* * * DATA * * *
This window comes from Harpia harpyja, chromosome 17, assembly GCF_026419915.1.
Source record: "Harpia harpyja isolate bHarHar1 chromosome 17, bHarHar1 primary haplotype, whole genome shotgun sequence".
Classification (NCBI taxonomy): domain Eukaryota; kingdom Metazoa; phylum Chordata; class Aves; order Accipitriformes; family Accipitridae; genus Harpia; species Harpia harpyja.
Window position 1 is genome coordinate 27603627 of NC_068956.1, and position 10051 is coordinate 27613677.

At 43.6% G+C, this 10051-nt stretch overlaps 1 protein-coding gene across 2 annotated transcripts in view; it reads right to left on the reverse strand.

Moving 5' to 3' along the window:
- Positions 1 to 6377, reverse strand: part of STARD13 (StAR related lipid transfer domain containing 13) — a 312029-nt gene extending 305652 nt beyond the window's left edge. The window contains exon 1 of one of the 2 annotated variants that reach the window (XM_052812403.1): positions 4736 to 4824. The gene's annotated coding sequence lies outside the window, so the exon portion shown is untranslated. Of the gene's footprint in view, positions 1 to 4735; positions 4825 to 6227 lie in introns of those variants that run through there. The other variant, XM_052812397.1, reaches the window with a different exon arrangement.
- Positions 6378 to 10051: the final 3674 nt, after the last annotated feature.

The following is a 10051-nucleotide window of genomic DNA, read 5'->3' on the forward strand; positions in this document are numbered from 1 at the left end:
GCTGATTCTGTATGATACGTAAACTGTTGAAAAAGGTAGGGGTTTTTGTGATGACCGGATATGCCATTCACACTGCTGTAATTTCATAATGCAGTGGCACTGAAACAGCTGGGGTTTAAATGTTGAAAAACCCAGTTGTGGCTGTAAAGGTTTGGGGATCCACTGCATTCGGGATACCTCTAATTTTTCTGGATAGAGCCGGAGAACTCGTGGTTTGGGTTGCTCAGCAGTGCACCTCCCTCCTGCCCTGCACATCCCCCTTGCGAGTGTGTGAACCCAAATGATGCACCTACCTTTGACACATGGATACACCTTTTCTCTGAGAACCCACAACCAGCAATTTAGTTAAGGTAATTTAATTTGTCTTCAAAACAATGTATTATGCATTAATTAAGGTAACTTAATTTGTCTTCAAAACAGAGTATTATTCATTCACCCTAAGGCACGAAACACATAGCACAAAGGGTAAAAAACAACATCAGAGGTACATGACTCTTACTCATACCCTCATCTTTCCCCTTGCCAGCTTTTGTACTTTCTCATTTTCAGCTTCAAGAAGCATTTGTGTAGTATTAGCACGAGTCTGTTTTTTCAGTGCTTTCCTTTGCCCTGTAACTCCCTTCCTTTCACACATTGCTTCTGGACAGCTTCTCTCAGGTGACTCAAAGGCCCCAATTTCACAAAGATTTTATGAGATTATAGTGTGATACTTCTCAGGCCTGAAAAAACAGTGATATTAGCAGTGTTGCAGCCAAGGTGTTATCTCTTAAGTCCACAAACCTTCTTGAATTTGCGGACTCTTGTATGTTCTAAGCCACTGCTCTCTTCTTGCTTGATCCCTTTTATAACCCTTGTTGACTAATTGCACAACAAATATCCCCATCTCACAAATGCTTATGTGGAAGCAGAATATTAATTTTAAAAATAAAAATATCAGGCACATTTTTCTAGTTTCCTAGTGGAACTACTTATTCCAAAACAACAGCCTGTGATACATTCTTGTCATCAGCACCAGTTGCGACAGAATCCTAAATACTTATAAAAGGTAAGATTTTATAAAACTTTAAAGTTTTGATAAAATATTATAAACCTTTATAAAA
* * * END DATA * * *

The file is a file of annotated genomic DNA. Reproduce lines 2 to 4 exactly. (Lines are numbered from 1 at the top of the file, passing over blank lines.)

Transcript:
Source record: "Harpia harpyja isolate bHarHar1 chromosome 17, bHarHar1 primary haplotype, whole genome shotgun sequence".
Classification (NCBI taxonomy): domain Eukaryota; kingdom Metazoa; phylum Chordata; class Aves; order Accipitriformes; family Accipitridae; genus Harpia; species Harpia harpyja.
Window position 1 is genome coordinate 27603627 of NC_068956.1, and position 10051 is coordinate 27613677.